While it might look like an anachronistic live action reimagining of the classic Eastern folk tale, 'The New Adventures of Aladdin' is actually based on a story told by a pair of thieves at a department store on Christmas Eve. Sam and Khalid are best pals and partners in crime who decided to dress up as Santa Claus for their latest robbery, however their plan is foiled by a group of kids who demand they tell them a story. With the store owner also urging them to relay a tale, they decided to launch into their own version of Aladdin. Set in the city of Baghdad many years ago where taxis are magic carpets that still need stop signs, where magic lamps lock like iPhones and people sell knock-off CDs from the future in the street, Sam tells of the tyrannous rule of Vizir who Aladdin plans to defeat with the help of an effeminate Genie and hopefully win the heart of the beautiful Princess Shallia along the way.
Continue: The New Adventures Of Aladdin Trailer
A relentlessly smiley-glowy tone threatens to undo this film at every turn, but it's just about rescued by a spiky script and the adept cast. Director Lasse Hallstrom has been indulging in warm-fuzzy filmmaking since 2000's Chocolat, and this story (based on the Richard Morais book) seems set in the same fanciful, far too-cute France, created with digital effects rather than cinematography. Nothing is remotely realistic, but the characters are engaging and the food looks absolutely delicious. This is definitely not a film to see on an empty stomach.
The central character is Hassan (90210's Manish Dayal), who was born in India and developed his prodigious gift as a chef with his late mother. Now refugees in Europe, Hassan's Papa (Om Puri) is on a quest to establish a restaurant with his five children. They settle on an impossibly quaint French village, and set up their Indian eatery just across the road from the Michelin-starred restaurant run by the imperious Madame Mallory (Helen Mirren), who of course immediately declares war on these interlopers. Meanwhile, Hassan begins exploring French cookery with Mallory's sexy sous-chef Marguerite (Charlotte Le Bon). And his innate expertise catches Mallory's attention.
This simple twist helps propel the story and draw us in, as Hassan proves that he can teach Mallory a thing or two. Where this goes is played out in a simplistic way, but for audience members who are looking for meaning there's quite a bit of insight scattered around the script. Otherwise, Hallstrom is far more interested in superficial imagery, never quite letting the actors dig deep into their characters. Dayal shows some real texture as Hassan, but is reduced in the editing to merely smiling or frowning to show the character's frame of mind. And his relationship with Le Bon's impossibly perky Marguerite is almost painfully predictable.
Continue reading: The Hundred-Foot Journey Review
Talking about upcoming restaurent drama 'The Hundred Foot Journey', producers Steven Spielberg and Oprah Winfrey, director Lasse Hallstrom and star Helen Mirren reveal their thoughts in a short featurette.
'This really is a story about the fusion between two opposite cultures', says Steven, with Oprah explaining of the film's plot: 'The icy Madame Mallory, the owner of the very proper Michelin-starred French restaurent, doesn't allow for any kind of competition whatsoever.' Helen reveals that within the clashing of two food cultures 'it's a feud that becomes a war - and no holds barred actually'.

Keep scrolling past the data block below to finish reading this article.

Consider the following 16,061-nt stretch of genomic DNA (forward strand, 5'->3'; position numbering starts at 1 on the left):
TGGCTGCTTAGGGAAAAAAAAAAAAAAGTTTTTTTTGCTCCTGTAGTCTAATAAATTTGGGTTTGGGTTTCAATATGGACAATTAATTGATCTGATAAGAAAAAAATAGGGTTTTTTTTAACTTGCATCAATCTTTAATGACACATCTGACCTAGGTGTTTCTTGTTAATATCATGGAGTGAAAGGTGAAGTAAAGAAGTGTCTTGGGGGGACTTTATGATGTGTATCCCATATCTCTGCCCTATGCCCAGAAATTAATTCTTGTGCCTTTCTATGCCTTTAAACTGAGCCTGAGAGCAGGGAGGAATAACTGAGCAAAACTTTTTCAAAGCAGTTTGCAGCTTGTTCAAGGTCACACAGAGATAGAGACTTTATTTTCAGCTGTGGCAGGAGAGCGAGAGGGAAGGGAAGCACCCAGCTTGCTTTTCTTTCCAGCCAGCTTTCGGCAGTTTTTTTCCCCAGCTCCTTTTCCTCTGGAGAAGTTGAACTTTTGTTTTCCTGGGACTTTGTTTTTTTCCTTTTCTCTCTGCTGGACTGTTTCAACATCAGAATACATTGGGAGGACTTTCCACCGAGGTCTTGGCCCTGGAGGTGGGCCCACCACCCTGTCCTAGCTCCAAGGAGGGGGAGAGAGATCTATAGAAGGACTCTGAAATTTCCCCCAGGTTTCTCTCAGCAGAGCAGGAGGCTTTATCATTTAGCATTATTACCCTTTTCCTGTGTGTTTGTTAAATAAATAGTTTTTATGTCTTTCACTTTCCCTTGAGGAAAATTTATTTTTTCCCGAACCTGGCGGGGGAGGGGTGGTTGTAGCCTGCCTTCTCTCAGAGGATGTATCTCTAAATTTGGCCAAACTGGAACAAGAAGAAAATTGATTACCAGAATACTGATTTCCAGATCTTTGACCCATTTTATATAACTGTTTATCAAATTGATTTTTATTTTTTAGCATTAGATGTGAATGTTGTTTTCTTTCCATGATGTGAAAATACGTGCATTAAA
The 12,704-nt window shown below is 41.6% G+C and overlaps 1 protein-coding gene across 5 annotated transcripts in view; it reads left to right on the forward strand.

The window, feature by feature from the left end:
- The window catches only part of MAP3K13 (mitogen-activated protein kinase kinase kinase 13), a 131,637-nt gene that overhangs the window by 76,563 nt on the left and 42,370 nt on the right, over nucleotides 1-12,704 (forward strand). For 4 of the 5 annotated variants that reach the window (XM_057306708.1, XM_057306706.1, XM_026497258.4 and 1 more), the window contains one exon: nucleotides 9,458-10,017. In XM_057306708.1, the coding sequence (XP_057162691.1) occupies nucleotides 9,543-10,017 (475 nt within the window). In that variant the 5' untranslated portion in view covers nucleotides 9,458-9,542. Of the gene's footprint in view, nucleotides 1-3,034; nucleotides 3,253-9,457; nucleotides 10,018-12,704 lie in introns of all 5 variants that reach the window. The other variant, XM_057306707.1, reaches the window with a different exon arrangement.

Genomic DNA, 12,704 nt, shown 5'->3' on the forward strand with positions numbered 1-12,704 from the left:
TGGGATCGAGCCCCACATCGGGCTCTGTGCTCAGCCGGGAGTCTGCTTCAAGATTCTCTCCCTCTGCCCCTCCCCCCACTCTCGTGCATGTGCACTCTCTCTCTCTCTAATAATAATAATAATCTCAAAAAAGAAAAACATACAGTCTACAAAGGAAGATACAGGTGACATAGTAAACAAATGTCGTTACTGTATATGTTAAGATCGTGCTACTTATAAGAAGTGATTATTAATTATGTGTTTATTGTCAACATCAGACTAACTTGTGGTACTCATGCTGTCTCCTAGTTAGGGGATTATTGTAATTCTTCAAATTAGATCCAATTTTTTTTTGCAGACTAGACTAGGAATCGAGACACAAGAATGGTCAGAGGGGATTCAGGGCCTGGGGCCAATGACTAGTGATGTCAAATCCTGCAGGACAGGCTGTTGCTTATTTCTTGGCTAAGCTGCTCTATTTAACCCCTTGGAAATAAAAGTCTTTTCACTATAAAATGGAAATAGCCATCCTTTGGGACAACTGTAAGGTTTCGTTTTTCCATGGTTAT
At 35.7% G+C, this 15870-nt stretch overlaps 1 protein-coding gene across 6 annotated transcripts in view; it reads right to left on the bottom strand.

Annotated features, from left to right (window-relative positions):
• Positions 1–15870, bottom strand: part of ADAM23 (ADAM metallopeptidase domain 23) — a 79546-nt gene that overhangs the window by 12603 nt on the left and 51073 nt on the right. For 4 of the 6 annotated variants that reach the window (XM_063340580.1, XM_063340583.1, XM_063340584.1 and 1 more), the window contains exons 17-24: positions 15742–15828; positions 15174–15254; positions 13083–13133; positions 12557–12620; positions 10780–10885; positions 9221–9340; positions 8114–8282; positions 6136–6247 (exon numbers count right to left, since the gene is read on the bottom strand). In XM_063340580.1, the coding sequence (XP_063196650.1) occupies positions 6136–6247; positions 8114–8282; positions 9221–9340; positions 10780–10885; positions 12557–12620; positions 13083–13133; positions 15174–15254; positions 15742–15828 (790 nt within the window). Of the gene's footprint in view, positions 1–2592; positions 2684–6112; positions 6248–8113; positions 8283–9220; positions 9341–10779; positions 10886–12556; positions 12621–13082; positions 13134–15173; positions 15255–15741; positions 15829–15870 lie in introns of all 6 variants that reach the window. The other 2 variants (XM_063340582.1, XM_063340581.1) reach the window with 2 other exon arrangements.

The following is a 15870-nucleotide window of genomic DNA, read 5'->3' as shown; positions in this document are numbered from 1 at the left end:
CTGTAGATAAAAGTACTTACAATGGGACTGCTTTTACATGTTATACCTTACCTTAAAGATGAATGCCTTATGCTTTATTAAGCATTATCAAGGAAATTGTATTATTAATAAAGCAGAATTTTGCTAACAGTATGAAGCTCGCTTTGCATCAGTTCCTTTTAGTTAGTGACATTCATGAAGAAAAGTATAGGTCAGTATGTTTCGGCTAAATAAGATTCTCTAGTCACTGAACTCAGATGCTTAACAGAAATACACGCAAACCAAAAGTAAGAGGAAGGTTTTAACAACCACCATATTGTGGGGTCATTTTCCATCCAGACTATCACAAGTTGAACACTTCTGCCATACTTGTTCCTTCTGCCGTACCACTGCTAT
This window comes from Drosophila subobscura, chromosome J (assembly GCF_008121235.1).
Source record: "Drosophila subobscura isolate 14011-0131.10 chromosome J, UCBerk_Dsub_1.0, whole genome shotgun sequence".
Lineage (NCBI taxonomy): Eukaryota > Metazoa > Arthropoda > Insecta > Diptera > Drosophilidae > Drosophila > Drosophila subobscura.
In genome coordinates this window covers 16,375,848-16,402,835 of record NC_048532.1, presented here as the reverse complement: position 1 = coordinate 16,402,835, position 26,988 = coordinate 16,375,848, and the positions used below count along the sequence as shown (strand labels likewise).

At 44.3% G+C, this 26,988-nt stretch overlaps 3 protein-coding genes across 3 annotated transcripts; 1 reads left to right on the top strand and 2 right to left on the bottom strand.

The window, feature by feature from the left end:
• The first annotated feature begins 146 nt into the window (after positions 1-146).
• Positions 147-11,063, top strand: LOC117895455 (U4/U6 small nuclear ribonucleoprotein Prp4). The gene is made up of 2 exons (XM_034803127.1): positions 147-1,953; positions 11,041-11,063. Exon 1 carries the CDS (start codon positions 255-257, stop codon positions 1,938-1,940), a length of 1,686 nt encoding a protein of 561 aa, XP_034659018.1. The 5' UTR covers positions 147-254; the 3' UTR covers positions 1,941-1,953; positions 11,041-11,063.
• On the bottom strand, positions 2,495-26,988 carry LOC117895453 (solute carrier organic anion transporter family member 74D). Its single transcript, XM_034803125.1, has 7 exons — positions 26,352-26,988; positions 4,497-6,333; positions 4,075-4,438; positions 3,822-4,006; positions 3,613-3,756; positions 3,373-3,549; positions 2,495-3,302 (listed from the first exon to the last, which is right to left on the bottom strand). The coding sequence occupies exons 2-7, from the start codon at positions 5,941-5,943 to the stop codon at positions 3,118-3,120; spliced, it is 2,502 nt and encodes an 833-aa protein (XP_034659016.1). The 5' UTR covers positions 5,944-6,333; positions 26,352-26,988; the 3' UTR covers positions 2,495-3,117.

The Hundred Foot Journey is a drama directed by Lasse Hallström (Dear John/Salmon Fishing in the Yemen) and written by Steven Knight.
Based on the novel of the same name by Richard C. Morals, The Hundred-Foot Journey sees an Indian family start a new life in France, where they intend to open a family business in the form of a restaurant, however the top restaurant in the south of France is opposite the restaurant the family buy, owned by the fiercely competitive Madame Mallory (Helen Mirren). This gives the family little chance of being successful, yet they persist with it exposing the French to food they won't have tasted before. When Mallory becomes aware of this, she bitterly attempts to slow down business for their restaurant, i.e. by making snide remarks about the restaurant to her customers. Over time though, the two restaurants become friends, with Mallory even offering Hassan (Manish Dayal) of the Indian family, a job at her restaurant. But how will his father (Om Puri) feel about this?
The film came about when producer Oprah Winfrey became a fan of the script, and encouraged Steven Spielberg to make an adaptation of the novel, who she knew from working with on The Color Purple. Spielberg searched for a director he thought would be good for the role and so he found Hallström, who was nominated for an Academy Award for his adaptation of The Cider House Rules, by John Irving.
Nenette is an ageing woman with mental disabilities which has meant that she has lived with her mother all her life. Her father left a long time ago and so, following the inevitable death of her mother, she is forced to seek care elsewhere and approaches a home for people in need of general living assistance. However, as they refuse to allow her to bring her pets along with her, she decides to track down her father, but after getting lost on the way, she is picked up by a group of punks travelling from a party who take her to see her half-brother Paul instead. Paul is a pharmacist known by his family and colleagues as being particularly uncheerful and dismissive. Characteristically, he has no time for Nenette, but after she slips him a few ecstasy pills in his coffee from her punk friends, he agrees to let her stay. Unfortunately for Nenette though, the high doesn't last forever, and his ensuing comedown is likely to be worse for her.
Continue: Demi Soeur Trailer
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